|Wear gloves to harvest parsnips, because the foliage is toxic.|
Parsnip (Pastinaca sativa) is a biennial that is similar to carrots (and is in the same family) where the crop is the tap root. In early fall, I planted the seeds directly into deeply prepared garden soil. I planted my first carrot seeds at that time as well. I just barely covered the seeds with fine soil and watered them and the carrots thoroughly several times a week. The parsnip seeds took a week or so longer to germinate than the carrot seeds.
I knew that they have a fairly low germination rate and that the seeds don't stay viable until the next season, so I planted the whole seed package in a half row about 24" x 18". I thinned the seedlings once so that there would be adequate room for root expansion. Some gardeners germinate the seeds in between damp or wet paper towels to have more control. Those that germinate can then be transplanted into the garden at just the right distance from each other. Do this early, only a few days after germination, because if you wait too long, you'll disturb their roots, and they may not recover.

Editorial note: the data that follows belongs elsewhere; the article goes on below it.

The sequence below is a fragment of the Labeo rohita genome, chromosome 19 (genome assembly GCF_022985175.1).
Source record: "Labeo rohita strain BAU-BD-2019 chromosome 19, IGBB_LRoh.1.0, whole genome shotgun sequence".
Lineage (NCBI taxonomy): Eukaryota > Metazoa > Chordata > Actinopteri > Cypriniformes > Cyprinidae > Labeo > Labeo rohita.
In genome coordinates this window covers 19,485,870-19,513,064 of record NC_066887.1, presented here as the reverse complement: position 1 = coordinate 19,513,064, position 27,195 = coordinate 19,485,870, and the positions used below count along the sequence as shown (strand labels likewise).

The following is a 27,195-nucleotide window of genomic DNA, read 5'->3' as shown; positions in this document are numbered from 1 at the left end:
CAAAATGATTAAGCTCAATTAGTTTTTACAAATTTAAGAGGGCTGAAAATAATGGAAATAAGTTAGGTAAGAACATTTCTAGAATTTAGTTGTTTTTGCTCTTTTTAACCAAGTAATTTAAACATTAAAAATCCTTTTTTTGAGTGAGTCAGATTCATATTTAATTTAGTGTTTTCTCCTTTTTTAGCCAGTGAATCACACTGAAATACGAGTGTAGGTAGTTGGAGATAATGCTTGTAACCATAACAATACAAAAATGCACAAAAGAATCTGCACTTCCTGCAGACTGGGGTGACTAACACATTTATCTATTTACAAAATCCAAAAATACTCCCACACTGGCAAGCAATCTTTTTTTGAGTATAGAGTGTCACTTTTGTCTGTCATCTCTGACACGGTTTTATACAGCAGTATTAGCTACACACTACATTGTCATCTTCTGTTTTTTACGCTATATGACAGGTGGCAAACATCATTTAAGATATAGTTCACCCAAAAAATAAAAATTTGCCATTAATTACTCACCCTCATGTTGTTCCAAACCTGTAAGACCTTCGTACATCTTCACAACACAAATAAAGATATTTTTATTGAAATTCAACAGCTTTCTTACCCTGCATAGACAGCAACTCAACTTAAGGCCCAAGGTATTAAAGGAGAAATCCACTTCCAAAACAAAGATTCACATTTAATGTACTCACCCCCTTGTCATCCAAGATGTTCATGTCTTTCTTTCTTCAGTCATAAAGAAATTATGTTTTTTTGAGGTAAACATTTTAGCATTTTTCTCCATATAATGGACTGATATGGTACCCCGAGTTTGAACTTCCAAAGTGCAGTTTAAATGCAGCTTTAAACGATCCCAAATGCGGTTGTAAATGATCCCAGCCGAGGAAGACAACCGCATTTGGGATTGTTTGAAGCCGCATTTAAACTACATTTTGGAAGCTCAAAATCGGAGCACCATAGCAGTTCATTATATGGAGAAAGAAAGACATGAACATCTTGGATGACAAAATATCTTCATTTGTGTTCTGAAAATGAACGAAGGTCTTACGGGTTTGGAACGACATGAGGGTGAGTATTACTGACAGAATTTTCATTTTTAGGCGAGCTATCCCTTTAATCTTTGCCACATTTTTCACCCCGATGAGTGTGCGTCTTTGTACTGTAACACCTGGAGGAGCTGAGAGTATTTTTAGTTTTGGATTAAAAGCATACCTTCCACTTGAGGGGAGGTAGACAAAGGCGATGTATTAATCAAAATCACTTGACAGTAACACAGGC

Warning! The shoots and leaves of parsnip must be handled with care, as its sap contains phototoxic chemicals that can cause blisters on the skin when it is exposed to sunlight. Toxicity can also affect livestock and poultry, so wear gloves when weeding, thinning, or harvesting this crop, and then compost the foliage.